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Dutch survive severe scare after thriller against Australia

Robin van Persie to miss final Group B game after picking up second yellow card

Australia’s Tim Cahill fires home a left-footed volley in the World Cup Group B clash against the Netherlands at Beira Rio stadium in Porto Alegre. Photograph: Darren Staples/Reuters

Netherlands 3 Australia 2

Louis van Gaal had complained beforehand about his view from the dugout but for much of this extraordinary game the Dutch manager must have wished that he was unable to see anything. Australia, the lowest ranked team at the World Cup, gave his side one hell of a scare and could count themselves bitterly unlucky to leave Porto Alegre with nothing to show for their efforts.

Ange Postecoglou’s players were magnificent. Inspired by Tim Cahill, whose breathtaking first-half volley is an early contender for goal of the tournament, Australia played without fear and made life far more uncomfortable for the Netherlands than Van Gaal and his players could have imagined.

The game was within Australia’s grasp when Mile Jedinak put them 2-1 ahead early in the second half from the penalty spot but Robin van Persie’s equaliser quickly brought the Dutch back into the game. Then came the turning point. Moments after Mathew Leckie had come desperately close to restoring Australia’s lead, Dutch substitute Memphis Depay thumped a swerving shot that Mathew Ryan seemed to have covered only for the ball to find the corner of the net via the Australia goalkeeper’s fingertips. It was desperately cruel.

For the Netherlands, the overwhelming emotion at the final whistle was one of relief. This was a reality check after the thumping of Spain in Salvador. The Dutch are now within touching distance of the knockout stage, although they will have to do without Van Persie in their final group game, against Chile, after their captain picked up his second booking of the tournament. On another day he could have been dismissed.

Postecoglou had promised that Australia would take the game to their opponents and he was true to his word. Pressing high up the field to deny the Dutch the chance to play out from the back, Australia sought to dictate the tempo right from the outset. They were a joy to watch at times, as they moved the ball around with confidence and attacked down the flanks, in particular on the right, where Leckie caused no end of problems in the opening 45 minutes.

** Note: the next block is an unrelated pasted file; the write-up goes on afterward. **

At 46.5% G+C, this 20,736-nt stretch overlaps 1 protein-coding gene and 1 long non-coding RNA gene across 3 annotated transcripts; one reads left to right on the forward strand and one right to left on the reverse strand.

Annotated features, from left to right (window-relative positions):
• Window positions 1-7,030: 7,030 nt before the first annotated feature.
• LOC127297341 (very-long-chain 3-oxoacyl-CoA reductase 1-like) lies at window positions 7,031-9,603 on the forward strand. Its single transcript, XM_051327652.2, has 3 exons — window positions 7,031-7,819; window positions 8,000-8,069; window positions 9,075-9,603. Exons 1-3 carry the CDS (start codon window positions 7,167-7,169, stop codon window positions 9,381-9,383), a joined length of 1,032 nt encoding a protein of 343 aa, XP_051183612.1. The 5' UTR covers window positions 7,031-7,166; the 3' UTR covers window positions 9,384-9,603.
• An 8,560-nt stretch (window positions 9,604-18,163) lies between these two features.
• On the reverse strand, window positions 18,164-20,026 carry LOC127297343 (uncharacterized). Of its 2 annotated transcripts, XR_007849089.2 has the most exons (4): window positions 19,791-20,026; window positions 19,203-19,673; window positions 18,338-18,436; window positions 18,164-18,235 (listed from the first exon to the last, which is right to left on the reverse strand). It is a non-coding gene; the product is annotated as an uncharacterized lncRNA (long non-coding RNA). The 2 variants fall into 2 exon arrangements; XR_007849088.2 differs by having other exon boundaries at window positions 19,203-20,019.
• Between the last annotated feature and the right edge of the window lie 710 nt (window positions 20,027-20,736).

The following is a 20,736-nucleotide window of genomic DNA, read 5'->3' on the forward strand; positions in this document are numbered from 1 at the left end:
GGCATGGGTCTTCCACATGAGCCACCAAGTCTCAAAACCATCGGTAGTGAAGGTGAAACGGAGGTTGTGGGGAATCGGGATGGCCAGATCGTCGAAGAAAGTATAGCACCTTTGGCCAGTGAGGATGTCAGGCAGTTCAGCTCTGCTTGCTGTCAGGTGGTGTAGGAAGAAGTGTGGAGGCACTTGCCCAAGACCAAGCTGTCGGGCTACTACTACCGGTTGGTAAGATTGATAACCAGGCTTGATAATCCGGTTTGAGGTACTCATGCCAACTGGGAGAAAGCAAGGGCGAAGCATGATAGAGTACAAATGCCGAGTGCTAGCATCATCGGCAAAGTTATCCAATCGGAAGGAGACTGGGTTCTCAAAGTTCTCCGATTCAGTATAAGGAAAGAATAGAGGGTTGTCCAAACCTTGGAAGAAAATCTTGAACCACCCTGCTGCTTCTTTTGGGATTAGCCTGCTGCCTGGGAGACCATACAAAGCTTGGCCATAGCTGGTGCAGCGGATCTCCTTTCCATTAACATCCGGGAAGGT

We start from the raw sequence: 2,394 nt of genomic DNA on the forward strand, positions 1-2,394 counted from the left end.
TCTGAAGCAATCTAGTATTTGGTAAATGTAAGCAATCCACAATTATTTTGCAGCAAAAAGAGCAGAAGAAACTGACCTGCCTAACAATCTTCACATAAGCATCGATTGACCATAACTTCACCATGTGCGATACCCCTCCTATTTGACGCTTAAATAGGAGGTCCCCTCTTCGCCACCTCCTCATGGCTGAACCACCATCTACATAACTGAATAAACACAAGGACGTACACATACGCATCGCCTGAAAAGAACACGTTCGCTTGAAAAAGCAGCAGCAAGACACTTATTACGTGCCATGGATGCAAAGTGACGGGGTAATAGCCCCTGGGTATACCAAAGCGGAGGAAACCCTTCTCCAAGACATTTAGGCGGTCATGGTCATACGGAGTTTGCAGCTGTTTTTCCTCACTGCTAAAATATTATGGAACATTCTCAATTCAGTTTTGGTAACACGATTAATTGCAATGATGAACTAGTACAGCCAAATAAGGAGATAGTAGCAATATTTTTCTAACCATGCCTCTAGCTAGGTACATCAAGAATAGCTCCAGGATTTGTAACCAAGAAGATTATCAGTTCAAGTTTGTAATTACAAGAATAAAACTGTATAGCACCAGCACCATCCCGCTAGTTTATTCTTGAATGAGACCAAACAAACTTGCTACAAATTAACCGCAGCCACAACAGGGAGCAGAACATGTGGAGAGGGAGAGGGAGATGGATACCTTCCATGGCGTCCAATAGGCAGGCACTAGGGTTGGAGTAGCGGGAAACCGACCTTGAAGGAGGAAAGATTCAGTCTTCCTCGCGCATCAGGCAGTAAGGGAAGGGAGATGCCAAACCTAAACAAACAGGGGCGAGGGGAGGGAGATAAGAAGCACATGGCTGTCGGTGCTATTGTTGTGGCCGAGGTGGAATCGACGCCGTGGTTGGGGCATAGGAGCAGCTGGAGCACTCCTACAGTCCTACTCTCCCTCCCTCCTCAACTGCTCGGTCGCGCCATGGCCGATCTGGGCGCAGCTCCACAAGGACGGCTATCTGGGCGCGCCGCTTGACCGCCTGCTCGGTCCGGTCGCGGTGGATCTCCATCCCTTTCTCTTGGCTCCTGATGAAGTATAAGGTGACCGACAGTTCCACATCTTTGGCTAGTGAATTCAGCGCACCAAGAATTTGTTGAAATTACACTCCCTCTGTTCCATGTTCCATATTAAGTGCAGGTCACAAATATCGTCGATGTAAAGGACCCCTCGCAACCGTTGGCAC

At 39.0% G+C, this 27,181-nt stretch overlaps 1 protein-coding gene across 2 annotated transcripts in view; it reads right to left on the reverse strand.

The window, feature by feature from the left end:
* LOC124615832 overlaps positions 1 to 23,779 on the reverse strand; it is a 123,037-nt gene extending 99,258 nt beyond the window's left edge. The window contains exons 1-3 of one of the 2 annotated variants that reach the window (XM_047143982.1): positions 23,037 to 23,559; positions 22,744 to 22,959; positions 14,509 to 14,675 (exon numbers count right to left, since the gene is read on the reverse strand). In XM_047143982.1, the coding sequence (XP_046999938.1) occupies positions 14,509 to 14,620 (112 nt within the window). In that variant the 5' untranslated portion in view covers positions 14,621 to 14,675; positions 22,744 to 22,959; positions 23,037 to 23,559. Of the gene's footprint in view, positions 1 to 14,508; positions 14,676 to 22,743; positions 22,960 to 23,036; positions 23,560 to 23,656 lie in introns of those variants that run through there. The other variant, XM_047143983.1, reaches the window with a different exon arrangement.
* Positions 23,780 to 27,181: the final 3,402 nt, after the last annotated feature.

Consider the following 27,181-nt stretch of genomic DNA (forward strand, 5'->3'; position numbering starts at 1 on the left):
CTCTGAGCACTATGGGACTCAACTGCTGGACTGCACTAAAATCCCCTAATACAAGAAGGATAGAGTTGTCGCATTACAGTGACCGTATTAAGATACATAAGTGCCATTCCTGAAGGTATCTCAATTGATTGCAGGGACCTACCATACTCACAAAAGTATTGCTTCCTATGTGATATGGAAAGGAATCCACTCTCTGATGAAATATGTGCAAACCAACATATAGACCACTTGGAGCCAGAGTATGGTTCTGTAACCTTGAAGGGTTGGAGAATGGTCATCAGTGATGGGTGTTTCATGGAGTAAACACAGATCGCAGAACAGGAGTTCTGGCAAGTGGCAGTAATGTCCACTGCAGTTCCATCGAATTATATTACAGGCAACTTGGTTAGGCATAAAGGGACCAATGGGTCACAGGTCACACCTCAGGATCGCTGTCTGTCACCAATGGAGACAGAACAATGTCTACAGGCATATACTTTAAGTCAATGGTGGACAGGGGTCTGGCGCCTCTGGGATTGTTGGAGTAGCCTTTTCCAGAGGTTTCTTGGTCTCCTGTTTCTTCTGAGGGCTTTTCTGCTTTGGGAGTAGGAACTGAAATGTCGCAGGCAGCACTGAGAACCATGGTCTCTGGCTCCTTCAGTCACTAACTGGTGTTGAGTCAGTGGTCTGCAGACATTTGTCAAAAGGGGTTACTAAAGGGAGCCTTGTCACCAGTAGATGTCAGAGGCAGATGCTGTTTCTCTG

Yet it was the Netherlands who took the lead, completely against the run of play and via a predictable source. Daley Blind’s header released Arjen Robben on the halfway line and the Bayern Munich forward skipped away from Matthew Spiranovic’s wild and desperate lunge. There was only going to be one winner and one outcome. Going through the gears in the inside left channel, Robben sprinted into the area and drilled a low left-footed shot across goal and into the far corner of the net.

What followed next was truly remarkable but no more than Australia deserved. Ryan McGowan, picking up possession midway inside the Dutch half, after Leckie had helped the ball on, floated a perfectly weighted 40-yard diagonal pass into the path of Cahill. The former Everton midfielder watched the ball come over his shoulder before striking a sumptuous first-time left-footed volley that clipped the underside of the bar and bounced over the line. It was a moment of brilliance.

The Netherlands, who had taken the lead only 70 seconds earlier, looked shellshocked and were fortunate not to concede again before half-time. Mark Bresciano wafted Leckie’s cut-back over the bar and Spiranovic, totally unmarked in the Dutch penalty area, failed to make decent contact with Tommy Oar’s free-kick.

The only sour note for Australia in the first half was the booking that Cahill picked up for a late and dangerous challenge on Bruno Martins Indi, forcing the Dutch defender to leave the field on a stretcher. Memphis Depay came on in his place and Van Gaal switched from 5-3-2 to 4-3-3. Not that it made much difference. Australia just kept coming and six minutes into the second half they had a second.

Oliver Bozanic, who had only just replaced Bresciano, crossed from the left and the ball struck Daryl Janmaat on his arm. It did not look intentional but the contact was clear and Djamel Haimoudi, the Algerian referee, pointed straight to the spot. Jedinak, sending Jasper Cillessen the wrong way, did the rest.

Within five minutes, however, the Netherlands were level. Depay fed Van Persie, who was played onside by Jason Davidson, the Australia left back, and the Manchester United striker smashed an angled shot from 12 yards into the roof of the net. Van Persie, however, could easily have seen red moments later. Already on a booking, he caught Jedinak late, prompting an angry reaction from several of the Australia players. Haimoudi kept his card in his pocket.

Then came the defining moment in the game. Australia could, and should, have gone 3-2 up but Leckie, arriving just in front of ball, could only chest Oar’s cross into the arms of Cillessen. In the blink of an eye, Depay was striding forward at the other end and, after space opened up in front of him, the Dutchman drilled a swerving shot from 25 yards that Ryan was unable to keep out.

NETHERLANDS: 1 Jasper Cillessen; 7 Daryl Janmaat, 2 Ron Vlaar, 3 Stefan de Vrij, 4 Bruno Martins Indi (21 Memphis Depay, 45 mins), 5 Daley Blind; 8 Jonathan de Guzman (20 Georginio Wijnaldum, 78 mins), 6 Nigel de Jong; 10 Wesley Sneijder; 9 Robin van Persie (17 Jeremain Lens, 87 mins), 11 Arjen Robben. Yellow card: Van Persie.

AUSTRALIA: 1 Mat Ryan; 19 Ryan McGowan, 22 Alex Wilkinson, 6 Matthew Spiranovic, 3 Jason Davidson; 15 Mile Jedinak, 17 Matthew McKay; 7 Matthew Leckie, 23 Mark Bresciano (13 Oliver Bozanic, 51 mins), 11 Tommy Oar (9 Adam Taggart, 77 mins); 4 Tim Cahill (10 Ben Halloran, 69 mins). Yellow card: Cahill.

(Guardian Service)